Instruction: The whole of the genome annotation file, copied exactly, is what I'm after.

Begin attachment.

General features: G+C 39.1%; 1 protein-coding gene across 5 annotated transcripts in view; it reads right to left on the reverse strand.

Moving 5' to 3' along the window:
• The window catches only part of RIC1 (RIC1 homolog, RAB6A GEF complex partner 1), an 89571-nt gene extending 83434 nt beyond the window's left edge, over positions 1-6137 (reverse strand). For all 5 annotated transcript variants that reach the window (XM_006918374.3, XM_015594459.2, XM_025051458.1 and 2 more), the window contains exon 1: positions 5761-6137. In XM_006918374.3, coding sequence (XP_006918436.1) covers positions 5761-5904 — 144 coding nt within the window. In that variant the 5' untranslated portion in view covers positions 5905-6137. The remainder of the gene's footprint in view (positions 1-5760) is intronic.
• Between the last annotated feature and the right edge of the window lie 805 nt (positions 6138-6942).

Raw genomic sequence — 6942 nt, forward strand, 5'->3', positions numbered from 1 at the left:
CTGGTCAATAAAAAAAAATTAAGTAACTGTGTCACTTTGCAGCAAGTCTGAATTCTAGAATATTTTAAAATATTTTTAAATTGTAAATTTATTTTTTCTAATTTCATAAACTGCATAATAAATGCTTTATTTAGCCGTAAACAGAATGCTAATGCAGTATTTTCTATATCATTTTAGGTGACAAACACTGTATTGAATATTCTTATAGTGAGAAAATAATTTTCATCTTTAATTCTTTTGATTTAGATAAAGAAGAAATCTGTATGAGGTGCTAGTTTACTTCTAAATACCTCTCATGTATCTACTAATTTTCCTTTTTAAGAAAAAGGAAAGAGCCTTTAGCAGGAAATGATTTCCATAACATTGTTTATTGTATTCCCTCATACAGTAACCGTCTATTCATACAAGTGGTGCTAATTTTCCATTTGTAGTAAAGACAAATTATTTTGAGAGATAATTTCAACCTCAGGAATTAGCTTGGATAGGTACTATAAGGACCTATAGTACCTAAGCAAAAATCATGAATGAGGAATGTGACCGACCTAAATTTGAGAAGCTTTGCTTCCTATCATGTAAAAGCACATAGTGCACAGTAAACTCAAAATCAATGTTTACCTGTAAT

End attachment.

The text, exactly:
General features: G+C 39.1%; 1 protein-coding gene across 5 annotated transcripts in view; it reads right to left on the reverse strand.

Moving 5' to 3' along the window:
• The window catches only part of RIC1 (RIC1 homolog, RAB6A GEF complex partner 1), an 89571-nt gene extending 83434 nt beyond the window's left edge, over positions 1-6137 (reverse strand). For all 5 annotated transcript variants that reach the window (XM_006918374.3, XM_015594459.2, XM_025051458.1 and 2 more), the window contains exon 1: positions 5761-6137. In XM_006918374.3, coding sequence (XP_006918436.1) covers positions 5761-5904 — 144 coding nt within the window. In that variant the 5' untranslated portion in view covers positions 5905-6137. The remainder of the gene's footprint in view (positions 1-5760) is intronic.
• Between the last annotated feature and the right edge of the window lie 805 nt (positions 6138-6942).

Raw genomic sequence — 6942 nt, forward strand, 5'->3', positions numbered from 1 at the left:
CTGGTCAATAAAAAAAAATTAAGTAACTGTGTCACTTTGCAGCAAGTCTGAATTCTAGAATATTTTAAAATATTTTTAAATTGTAAATTTATTTTTTCTAATTTCATAAACTGCATAATAAATGCTTTATTTAGCCGTAAACAGAATGCTAATGCAGTATTTTCTATATCATTTTAGGTGACAAACACTGTATTGAATATTCTTATAGTGAGAAAATAATTTTCATCTTTAATTCTTTTGATTTAGATAAAGAAGAAATCTGTATGAGGTGCTAGTTTACTTCTAAATACCTCTCATGTATCTACTAATTTTCCTTTTTAAGAAAAAGGAAAGAGCCTTTAGCAGGAAATGATTTCCATAACATTGTTTATTGTATTCCCTCATACAGTAACCGTCTATTCATACAAGTGGTGCTAATTTTCCATTTGTAGTAAAGACAAATTATTTTGAGAGATAATTTCAACCTCAGGAATTAGCTTGGATAGGTACTATAAGGACCTATAGTACCTAAGCAAAAATCATGAATGAGGAATGTGACCGACCTAAATTTGAGAAGCTTTGCTTCCTATCATGTAAAAGCACATAGTGCACAGTAAACTCAAAATCAATGTTTACCTGTAAT